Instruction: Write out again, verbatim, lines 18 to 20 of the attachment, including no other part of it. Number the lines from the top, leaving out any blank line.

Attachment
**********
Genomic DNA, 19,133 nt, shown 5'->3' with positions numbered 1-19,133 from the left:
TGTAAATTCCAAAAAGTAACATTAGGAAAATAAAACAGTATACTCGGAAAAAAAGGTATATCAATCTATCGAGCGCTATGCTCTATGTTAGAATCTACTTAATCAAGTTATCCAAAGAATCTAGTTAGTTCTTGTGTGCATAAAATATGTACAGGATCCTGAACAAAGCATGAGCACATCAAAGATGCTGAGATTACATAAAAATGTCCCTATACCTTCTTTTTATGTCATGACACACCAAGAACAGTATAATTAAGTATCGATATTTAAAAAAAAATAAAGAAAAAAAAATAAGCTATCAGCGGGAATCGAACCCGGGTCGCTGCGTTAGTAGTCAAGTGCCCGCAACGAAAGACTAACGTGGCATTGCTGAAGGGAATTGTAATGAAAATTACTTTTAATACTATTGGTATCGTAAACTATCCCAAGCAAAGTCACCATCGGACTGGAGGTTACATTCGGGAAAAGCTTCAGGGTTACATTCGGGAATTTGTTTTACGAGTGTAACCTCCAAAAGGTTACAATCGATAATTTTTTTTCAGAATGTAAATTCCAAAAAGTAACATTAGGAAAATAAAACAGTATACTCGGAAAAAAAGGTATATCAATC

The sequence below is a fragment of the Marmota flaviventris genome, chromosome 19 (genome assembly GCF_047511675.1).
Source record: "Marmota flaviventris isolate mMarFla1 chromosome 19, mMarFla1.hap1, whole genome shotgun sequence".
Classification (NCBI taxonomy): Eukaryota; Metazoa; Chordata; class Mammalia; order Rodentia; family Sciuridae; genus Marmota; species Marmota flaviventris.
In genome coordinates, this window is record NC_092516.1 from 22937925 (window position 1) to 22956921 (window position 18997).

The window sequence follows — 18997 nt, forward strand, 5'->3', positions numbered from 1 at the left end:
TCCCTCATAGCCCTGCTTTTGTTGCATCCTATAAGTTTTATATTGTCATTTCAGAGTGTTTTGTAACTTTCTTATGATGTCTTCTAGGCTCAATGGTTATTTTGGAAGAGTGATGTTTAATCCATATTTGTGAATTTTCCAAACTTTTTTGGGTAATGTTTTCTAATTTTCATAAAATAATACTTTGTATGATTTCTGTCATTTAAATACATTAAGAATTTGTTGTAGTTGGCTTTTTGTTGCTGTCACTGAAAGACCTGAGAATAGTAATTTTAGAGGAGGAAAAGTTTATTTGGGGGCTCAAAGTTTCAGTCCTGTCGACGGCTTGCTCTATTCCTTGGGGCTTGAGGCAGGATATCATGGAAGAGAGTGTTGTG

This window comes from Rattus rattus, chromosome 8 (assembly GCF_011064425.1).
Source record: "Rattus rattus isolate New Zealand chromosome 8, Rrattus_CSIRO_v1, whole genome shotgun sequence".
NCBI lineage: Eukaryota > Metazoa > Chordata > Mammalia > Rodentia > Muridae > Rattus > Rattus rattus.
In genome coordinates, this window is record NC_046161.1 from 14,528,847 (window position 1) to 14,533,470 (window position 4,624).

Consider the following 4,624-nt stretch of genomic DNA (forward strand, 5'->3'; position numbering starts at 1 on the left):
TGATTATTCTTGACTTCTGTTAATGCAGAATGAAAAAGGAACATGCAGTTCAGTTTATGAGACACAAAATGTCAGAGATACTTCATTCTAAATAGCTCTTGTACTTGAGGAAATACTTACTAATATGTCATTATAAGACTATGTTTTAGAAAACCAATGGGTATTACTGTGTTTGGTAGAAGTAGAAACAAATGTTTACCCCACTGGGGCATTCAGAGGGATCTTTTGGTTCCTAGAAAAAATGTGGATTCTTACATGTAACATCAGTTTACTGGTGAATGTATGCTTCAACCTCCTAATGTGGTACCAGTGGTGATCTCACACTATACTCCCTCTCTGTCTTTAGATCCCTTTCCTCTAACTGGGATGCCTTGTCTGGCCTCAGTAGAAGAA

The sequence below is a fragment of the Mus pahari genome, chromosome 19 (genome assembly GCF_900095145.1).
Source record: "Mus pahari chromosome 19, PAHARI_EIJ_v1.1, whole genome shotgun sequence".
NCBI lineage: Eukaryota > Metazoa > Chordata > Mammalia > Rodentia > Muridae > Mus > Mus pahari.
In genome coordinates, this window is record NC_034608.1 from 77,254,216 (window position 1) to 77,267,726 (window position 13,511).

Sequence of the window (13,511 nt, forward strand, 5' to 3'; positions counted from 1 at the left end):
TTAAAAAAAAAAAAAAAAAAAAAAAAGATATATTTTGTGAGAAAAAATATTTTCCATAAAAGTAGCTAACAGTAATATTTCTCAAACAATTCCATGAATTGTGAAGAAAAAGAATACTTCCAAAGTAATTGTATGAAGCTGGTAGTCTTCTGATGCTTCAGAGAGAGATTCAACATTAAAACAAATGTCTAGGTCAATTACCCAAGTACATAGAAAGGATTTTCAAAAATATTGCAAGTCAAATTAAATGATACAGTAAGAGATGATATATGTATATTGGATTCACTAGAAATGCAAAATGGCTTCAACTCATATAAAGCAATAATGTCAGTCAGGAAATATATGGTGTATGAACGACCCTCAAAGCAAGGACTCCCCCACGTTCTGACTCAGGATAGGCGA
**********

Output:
In genome coordinates, this window is record NC_034608.1 from 77,254,216 (window position 1) to 77,267,726 (window position 13,511).

Sequence of the window (13,511 nt, forward strand, 5' to 3'; positions counted from 1 at the left end):
TTAAAAAAAAAAAAAAAAAAAAAAAAGATATATTTTGTGAGAAAAAATATTTTCCATAAAAGTAGCTAACAGTAATATTTCTCAAACAATTCCATGAATTGTGAAGAAAAAGAATACTTCCAAAGTAATTGTATGAAGCTGGTAGTCTTCTGATGCTTCAGAGAGAGATTCAACATTAAAACAAATGTCTAGGTCAATTACCCAAGTACATAGAAAGGATTTTCAAAAATATTGCAAGTCAAATTAAATGATACAGTAAGAGATGATATATGTATATTGGATTCACTAGAAATGCAAAATGGCTTCAACTCATATAAAGCAATAATGTCAGTCAGGAAATATATGGTGTATGAACGACCCTCAAAGCAAGGACTCCCCCACGTTCTGACTCAGGATAGGCGA